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Untold Stories by Alan Bennett

Untold Stories

by Alan Bennett

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This is a lovely book that kept me entertained on my commuter journeys for going on a month. It is a sprawling unweildly collection of Bennett's musings on life, Leeds, family, philosophy, art, history, homosexuality and mortality - some pieces date from the time that he was seriously ill with cancer (now in remission).

I know there are some who find Bennett irritating - and for sure he is repetitious. But I know of no-one who combines his intelligence and articulacy with so much clearly genuine modesty.

He writes so well in his fictions of the lost souls of life because he too has always been a little bit lost and uncomfortable despite his fame and success.

He seems never to have quite slotted in to either the lower middle class of his upbringing, the intellectual class of Oxford, or the self-regarding coterie of theatre and show-biz.. But he manages to write sympathetially about people from all walks of life. Like us all, he has his prejudices, but is about as open-minded as we have any right to expect.
  GeorgeBowling | Jan 1, 2013 |
Just too long to get going for me, I don't have the years left to waste on books that don't GET me straight away. No longer can I afford to give a book 50 pages. ( )
  Fliss88 | Aug 28, 2011 |
More than any writer publishing today, Alan Bennett’s work is recognised as a facet of the man himself. Spying my copy of 'Untold Stories' a colleague comments ‘Oh, you’re reading Alan Bennett’. This is representative of many things – his penchant for understated titles, the strength of his voice and written persona, but most probably, his heavy use of personal experience.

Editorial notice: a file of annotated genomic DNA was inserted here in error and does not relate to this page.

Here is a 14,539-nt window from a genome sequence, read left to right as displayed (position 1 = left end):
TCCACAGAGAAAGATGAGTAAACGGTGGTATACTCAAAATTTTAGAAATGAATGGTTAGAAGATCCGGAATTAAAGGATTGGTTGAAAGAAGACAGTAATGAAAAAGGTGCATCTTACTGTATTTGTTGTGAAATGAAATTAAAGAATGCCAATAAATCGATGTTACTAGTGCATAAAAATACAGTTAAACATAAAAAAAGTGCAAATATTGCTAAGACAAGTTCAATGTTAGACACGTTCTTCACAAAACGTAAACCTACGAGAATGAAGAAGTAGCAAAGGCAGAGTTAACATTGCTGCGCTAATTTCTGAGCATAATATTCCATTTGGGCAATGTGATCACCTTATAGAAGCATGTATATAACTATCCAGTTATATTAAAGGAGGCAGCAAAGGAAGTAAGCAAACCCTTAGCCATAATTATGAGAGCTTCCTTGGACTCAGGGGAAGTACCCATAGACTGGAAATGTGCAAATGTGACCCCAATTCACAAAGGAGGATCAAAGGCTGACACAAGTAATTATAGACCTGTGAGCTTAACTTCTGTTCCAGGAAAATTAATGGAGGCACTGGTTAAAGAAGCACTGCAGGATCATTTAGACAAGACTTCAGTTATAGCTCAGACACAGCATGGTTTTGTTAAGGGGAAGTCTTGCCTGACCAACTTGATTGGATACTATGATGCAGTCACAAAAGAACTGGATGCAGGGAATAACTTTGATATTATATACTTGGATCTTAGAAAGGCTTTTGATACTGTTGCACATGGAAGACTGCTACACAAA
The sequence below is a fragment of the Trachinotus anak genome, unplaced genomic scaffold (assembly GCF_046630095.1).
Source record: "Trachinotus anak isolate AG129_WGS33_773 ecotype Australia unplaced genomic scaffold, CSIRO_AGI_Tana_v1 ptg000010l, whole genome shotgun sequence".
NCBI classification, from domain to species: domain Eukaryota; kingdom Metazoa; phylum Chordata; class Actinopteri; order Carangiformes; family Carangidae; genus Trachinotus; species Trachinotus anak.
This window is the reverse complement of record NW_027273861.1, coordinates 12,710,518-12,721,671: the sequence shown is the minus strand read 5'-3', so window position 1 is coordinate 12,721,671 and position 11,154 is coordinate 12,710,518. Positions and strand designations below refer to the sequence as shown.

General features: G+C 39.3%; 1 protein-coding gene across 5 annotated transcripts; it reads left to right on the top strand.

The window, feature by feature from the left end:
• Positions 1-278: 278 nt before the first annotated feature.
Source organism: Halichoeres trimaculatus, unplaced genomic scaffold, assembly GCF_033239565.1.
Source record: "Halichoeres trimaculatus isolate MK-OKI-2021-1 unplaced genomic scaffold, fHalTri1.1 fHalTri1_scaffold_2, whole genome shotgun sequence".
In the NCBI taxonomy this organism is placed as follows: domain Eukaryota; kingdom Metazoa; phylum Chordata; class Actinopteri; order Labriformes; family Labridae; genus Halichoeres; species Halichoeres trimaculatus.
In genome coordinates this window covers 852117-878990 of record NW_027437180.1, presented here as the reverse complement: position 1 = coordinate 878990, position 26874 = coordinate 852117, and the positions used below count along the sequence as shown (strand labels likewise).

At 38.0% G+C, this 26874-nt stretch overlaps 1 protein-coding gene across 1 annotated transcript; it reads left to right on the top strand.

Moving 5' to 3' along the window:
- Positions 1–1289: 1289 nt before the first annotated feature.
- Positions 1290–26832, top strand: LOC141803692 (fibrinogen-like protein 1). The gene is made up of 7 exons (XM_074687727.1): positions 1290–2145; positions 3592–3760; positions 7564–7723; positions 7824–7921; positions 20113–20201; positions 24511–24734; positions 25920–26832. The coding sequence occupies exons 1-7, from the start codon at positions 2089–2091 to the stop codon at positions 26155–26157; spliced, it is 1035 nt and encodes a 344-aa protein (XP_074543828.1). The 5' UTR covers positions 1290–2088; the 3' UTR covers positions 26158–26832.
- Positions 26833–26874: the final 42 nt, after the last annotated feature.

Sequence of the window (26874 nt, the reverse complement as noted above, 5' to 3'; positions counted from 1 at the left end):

'Untold Stories' is a blend of autobiography, family memoir and writerly scrapbook, and it is in this book that Bennett explicitly references some of the murmurs and unknowns that have never really been consciously excluded from previous work, but have also never been aired publicly. In his comment about why he has never accepted an honour he admits, “I wish I could dispose of the question” and “I then generally edge [it] round to a discussion of honours in general.” Here he doesn’t. He faces the questions of his sexuality, family history and stance on the gay movement, all with a clarity, humour and humility that is facilitated by his belief that “none of it was likely to be published in my lifetime, so where was the problem?”

This frankness adds touching beauty to his accounts of the illnesses and deaths in his family, his teenage angst and his encounter with cancer. As this is Alan Bennett, of course, it’s all treated with a beguiling awkwardness and a Northen normality that is partly, one thinks, as much of a character as the A. Bennetts one and two in 'The Lady in the Van'.